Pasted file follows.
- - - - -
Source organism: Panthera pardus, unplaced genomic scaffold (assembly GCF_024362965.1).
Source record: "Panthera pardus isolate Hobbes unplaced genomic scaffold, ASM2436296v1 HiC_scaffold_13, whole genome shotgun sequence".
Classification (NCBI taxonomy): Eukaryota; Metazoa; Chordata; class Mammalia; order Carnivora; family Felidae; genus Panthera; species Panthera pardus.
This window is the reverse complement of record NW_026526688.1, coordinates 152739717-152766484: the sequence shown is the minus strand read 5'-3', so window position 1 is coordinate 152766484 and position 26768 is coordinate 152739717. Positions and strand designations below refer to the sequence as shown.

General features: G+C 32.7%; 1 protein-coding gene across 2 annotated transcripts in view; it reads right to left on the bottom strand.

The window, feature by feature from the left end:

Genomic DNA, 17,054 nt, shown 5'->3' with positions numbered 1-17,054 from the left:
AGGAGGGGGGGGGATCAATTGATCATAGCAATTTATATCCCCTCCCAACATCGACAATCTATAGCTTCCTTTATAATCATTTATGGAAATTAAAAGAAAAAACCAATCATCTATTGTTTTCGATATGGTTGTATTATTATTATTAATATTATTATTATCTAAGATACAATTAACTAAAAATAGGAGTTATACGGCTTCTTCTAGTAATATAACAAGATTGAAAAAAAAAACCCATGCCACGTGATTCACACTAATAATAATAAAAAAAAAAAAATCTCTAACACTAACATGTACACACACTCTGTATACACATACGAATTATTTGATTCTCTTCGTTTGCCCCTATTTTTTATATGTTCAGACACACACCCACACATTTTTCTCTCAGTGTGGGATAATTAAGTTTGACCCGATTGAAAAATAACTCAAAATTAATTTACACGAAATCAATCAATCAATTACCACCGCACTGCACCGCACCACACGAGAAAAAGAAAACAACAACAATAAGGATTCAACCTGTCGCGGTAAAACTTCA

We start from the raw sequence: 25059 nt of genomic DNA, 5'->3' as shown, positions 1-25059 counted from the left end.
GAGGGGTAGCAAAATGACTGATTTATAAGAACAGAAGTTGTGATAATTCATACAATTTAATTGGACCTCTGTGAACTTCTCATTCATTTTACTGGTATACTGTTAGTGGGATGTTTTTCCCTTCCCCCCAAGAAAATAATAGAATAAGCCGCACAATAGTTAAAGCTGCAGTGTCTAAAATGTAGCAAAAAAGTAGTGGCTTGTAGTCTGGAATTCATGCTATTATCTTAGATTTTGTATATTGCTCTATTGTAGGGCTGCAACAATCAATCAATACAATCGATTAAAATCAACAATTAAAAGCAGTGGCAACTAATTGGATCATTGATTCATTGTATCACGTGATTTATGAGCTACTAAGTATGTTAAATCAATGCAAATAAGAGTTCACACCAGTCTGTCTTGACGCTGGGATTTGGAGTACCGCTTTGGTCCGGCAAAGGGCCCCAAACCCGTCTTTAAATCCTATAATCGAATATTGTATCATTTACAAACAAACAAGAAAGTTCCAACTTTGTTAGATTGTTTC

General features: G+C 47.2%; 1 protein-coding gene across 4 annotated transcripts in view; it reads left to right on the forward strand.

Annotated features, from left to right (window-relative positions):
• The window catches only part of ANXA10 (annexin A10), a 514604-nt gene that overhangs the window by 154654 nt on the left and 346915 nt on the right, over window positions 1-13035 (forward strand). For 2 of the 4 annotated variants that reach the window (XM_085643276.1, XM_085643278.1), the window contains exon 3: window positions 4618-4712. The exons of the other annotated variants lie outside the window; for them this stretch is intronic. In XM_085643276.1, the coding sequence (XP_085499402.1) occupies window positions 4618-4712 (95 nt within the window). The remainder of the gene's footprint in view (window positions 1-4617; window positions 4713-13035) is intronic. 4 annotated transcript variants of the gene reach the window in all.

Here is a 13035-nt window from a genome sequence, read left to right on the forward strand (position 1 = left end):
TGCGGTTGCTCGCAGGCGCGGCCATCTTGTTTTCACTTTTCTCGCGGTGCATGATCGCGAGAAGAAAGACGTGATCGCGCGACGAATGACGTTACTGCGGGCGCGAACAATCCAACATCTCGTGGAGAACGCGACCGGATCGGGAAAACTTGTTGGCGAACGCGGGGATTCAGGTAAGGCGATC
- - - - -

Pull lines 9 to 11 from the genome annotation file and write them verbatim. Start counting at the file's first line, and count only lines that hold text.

We start from the raw sequence: 25059 nt of genomic DNA, 5'->3' as shown, positions 1-25059 counted from the left end.
GAGGGGTAGCAAAATGACTGATTTATAAGAACAGAAGTTGTGATAATTCATACAATTTAATTGGACCTCTGTGAACTTCTCATTCATTTTACTGGTATACTGTTAGTGGGATGTTTTTCCCTTCCCCCCAAGAAAATAATAGAATAAGCCGCACAATAGTTAAAGCTGCAGTGTCTAAAATGTAGCAAAAAAGTAGTGGCTTGTAGTCTGGAATTCATGCTATTATCTTAGATTTTGTATATTGCTCTATTGTAGGGCTGCAACAATCAATCAATACAATCGATTAAAATCAACAATTAAAAGCAGTGGCAACTAATTGGATCATTGATTCATTGTATCACGTGATTTATGAGCTACTAAGTATGTTAAATCAATGCAAATAAGAGTTCACACCAGTCTGTCTTGACGCTGGGATTTGGAGTACCGCTTTGGTCCGGCAAAGGGCCCCAAACCCGTCTTTAAATCCTATAATCGAATATTGTATCATTTACAAACAAACAAGAAAGTTCCAACTTTGTTAGATTGTTTC

General features: G+C 47.2%; 1 protein-coding gene across 4 annotated transcripts in view; it reads left to right on the forward strand.